Drug use is a complex issue that has often changed peoples’ lives for the worse. Some people make the mistake of assuming that drug users lack the morality or willpower to quit. However, the truth is that repeated drug use can lead to strong physical and psychological addictions. People consider substance abuse to be a disease because of the way it transforms the user’s brain, making drug use a compulsive behavior.
According to the National Institute on Drug Abuse, drug and alcohol use impacts the reward circuit of the brain. This reward system is what controls your ability to feel pleasure or pain. Repeated drug usage can overstimulate this reward system and influence the way you think over time. After a while, a drug user may only feel large amounts of dopamine (the pleasure hormone) when they ingest drugs. Eventually, drug cravings become uncontrollable to the point where you cannot live a normal, productive life.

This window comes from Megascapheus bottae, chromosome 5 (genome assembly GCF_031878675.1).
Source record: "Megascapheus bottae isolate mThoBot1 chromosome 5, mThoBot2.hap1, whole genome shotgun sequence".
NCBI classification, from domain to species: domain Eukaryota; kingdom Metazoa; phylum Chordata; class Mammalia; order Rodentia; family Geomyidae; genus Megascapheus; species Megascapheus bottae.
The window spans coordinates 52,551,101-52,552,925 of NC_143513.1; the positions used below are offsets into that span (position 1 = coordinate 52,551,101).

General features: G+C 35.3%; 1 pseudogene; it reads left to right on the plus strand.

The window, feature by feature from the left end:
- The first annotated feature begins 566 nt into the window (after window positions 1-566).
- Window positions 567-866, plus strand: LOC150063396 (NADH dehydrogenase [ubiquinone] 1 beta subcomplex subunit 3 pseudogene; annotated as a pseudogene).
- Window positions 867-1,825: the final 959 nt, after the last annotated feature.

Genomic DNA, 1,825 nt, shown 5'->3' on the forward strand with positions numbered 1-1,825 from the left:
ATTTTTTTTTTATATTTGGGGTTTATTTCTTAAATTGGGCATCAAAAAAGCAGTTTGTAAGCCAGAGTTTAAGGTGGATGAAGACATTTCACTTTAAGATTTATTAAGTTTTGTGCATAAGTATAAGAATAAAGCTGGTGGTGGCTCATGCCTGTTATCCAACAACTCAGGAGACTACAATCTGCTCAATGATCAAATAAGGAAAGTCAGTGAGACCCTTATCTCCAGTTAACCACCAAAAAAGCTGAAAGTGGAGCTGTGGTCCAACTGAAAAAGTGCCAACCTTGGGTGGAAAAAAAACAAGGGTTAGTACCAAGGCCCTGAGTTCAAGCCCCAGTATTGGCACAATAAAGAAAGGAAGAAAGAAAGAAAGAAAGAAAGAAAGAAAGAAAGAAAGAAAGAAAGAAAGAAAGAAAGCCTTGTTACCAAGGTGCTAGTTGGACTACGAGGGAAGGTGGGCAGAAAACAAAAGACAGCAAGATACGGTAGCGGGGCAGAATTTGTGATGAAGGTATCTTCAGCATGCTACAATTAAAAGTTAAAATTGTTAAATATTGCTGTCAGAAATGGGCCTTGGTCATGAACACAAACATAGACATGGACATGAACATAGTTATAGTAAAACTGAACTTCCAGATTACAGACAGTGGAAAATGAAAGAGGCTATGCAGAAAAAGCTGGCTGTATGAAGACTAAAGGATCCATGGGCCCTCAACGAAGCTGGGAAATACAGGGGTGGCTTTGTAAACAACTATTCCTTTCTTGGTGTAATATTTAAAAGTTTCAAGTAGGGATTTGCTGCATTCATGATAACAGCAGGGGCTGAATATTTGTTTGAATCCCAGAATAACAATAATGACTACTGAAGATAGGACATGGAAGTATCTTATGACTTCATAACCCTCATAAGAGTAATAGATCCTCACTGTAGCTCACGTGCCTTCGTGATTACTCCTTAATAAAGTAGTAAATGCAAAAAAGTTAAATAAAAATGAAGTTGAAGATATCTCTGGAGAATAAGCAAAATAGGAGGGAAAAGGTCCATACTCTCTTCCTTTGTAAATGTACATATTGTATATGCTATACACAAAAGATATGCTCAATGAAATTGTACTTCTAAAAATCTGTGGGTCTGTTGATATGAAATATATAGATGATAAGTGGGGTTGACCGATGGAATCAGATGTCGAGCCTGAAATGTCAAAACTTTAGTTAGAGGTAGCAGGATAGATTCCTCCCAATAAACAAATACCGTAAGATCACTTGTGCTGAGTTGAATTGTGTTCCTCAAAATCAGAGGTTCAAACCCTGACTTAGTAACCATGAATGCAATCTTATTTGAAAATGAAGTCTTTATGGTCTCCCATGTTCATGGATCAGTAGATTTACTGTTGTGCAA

Addiction can negatively impact a person’s life in numerous ways. Someone who tries to quit can experience intense withdrawals and mood swings. Long-term substance abuse can lead to a decline in physical and psychological health. Those suffering from an addiction may begin to behave in a dysfunctional manner, and this can impact their relationships with friends and family. Addiction can also lead to problems with employment and finances.
However, recovery from drug addiction is possible. Substance abuse in Los Angeles can be especially widespread because of the number of people living here. If you live in the L.A. area and suffer from substance abuse problems, there is help available. There are Los Angeles drug rehab programs for drug rehabilitation and drug addiction recovery. Drug abuse programs are able to perform drug treatment, alcohol detox and drug detox for patients.
There is also the option of drug and alcohol inpatient treatment in Los Angeles. Inpatient drug rehab can be particularly effective because of how closely the patient is monitored. For some patients, it is much easier to overcome an addiction when they have a constant presence there to help them.
Friends and family of someone with a substance use disorder are quite often unequipped to assist that person through drug rehabilitation. Some people find that being removed from both access to drugs and their social network of others with substance use disorders can make it much more likely for them to succeed.